The Rutherford Report—County Surveyor: Where to Draw the Line

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“Government has no other end, but the preservation of property.”

—John Locke
County Surveyor: Where to Draw the Line

When professional land surveyors need to know where to draw the line, they start with the County Surveyor’s office.

An arm of the Department of Public Works, the County Surveyor maintains a comprehensive compendium of historical land survey documents dating back to the when the County of San Bernardino was formed. Professional land surveyors, engineers, and members of the public access the records regularly to determine official property boundaries, rights-of-way and other land information.

The California constitution and statute law require counties to have a county surveyor. Originally, all county surveyors were elected, but today only El Dorado County maintains the post as an elected position. The last elected county surveyor in San Bernardino County was Jacob ‘Bud’ Abbey who served in the position from 1955 until his retirement in 1971.

Early surveyors divided up California using three principal meridians. These initial meridians, which were established by the United States Surveyor General, gave surveyors a framework by which to subdivide land.

The San Bernardino meridian played the primary role in the subdivision of San Bernardino County and, in fact, most all of Southern California. It is based on a survey marker, set atop San Bernardino Peak just east of Highland, called the San Bernardino Initial Point. Base Line Road, Base Line Street, or Base Line (depending on where you are in the valley) are all named for the San Bernardino Baseline that intersects with the San Bernardino Meridian at this Initial Point.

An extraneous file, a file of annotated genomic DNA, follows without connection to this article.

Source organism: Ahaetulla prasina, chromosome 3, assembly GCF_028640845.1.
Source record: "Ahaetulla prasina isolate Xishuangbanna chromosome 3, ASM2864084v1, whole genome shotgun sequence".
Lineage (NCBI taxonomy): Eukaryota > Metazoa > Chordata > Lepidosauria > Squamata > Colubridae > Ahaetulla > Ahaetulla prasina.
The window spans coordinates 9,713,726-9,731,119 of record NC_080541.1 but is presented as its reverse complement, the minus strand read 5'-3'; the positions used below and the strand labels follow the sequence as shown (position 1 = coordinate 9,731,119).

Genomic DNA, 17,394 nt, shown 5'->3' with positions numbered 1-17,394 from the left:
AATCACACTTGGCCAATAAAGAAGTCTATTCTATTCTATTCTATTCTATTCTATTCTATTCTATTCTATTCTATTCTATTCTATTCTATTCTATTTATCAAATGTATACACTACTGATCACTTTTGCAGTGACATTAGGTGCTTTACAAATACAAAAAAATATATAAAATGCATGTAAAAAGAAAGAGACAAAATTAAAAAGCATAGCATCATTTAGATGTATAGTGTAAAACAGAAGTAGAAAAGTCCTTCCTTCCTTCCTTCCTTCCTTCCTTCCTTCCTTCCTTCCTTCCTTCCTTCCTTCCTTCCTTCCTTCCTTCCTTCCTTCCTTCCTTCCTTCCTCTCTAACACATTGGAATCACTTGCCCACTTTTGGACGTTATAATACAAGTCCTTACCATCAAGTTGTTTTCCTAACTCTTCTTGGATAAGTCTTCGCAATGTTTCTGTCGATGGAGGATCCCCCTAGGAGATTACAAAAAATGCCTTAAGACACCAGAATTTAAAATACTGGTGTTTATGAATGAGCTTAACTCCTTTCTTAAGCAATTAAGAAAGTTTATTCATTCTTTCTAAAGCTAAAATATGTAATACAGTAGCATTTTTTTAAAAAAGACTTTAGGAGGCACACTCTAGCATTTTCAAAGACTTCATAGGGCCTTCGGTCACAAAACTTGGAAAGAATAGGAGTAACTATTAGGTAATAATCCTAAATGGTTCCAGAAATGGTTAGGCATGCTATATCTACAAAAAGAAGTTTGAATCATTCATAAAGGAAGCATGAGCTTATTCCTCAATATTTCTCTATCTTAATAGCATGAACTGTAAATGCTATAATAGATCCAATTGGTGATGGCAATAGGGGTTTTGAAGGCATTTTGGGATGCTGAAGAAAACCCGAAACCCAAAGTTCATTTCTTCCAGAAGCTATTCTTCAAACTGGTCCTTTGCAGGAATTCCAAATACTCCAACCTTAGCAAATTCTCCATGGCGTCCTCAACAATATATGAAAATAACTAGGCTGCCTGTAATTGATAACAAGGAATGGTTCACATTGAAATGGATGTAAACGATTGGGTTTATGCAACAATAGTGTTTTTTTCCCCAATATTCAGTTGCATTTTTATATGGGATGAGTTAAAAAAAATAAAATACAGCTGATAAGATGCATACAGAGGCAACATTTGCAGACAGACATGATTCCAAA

The first county surveyors were tasked with collecting and providing detailed information about the land and resources within their respective counties to the California Office of the Surveyor-General, which was eliminated by statute in 1929. Among other things, county surveyors were required to estimate the quantity of land available for agricultural purposes; the number of horses, cattle, sheep and swine, and the quantity and value of minerals produced in their counties.

Today, the County Surveyor’s office provides land survey services for County Departments to facilitate the construction of new buildings, roads, bridges, flood control channels, and other public infrastructure. The office also reviews and approves subdivision maps, records of survey, lot line adjustments, district boundaries, and consults with private and public firms on other land surveying matters.

The County Surveyor’s office also maintains a free online database of recorded maps, corner records, and other land-related documents.

Click here to learn more about the San Bernardino County Surveyor’s office.
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